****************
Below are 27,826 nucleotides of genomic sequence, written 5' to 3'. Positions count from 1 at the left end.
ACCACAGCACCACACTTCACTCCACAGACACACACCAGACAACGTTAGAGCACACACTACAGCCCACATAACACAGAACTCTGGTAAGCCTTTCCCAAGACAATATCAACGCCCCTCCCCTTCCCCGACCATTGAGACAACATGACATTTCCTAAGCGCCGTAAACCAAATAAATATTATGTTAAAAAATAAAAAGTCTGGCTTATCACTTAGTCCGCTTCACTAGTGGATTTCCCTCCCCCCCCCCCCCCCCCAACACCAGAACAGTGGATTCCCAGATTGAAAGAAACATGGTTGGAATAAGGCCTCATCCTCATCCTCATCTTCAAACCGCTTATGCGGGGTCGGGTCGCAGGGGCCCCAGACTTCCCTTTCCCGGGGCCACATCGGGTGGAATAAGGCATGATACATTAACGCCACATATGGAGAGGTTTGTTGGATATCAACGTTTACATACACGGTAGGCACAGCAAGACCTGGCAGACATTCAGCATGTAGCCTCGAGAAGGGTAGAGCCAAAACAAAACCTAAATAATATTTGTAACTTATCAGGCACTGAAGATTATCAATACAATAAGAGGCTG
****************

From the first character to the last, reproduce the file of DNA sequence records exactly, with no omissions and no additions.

Below are 27,826 nucleotides of genomic sequence, written 5' to 3'. Positions count from 1 at the left end.
ACCACAGCACCACACTTCACTCCACAGACACACACCAGACAACGTTAGAGCACACACTACAGCCCACATAACACAGAACTCTGGTAAGCCTTTCCCAAGACAATATCAACGCCCCTCCCCTTCCCCGACCATTGAGACAACATGACATTTCCTAAGCGCCGTAAACCAAATAAATATTATGTTAAAAAATAAAAAGTCTGGCTTATCACTTAGTCCGCTTCACTAGTGGATTTCCCTCCCCCCCCCCCCCCCCCAACACCAGAACAGTGGATTCCCAGATTGAAAGAAACATGGTTGGAATAAGGCCTCATCCTCATCCTCATCTTCAAACCGCTTATGCGGGGTCGGGTCGCAGGGGCCCCAGACTTCCCTTTCCCGGGGCCACATCGGGTGGAATAAGGCATGATACATTAACGCCACATATGGAGAGGTTTGTTGGATATCAACGTTTACATACACGGTAGGCACAGCAAGACCTGGCAGACATTCAGCATGTAGCCTCGAGAAGGGTAGAGCCAAAACAAAACCTAAATAATATTTGTAACTTATCAGGCACTGAAGATTATCAATACAATAAGAGGCTG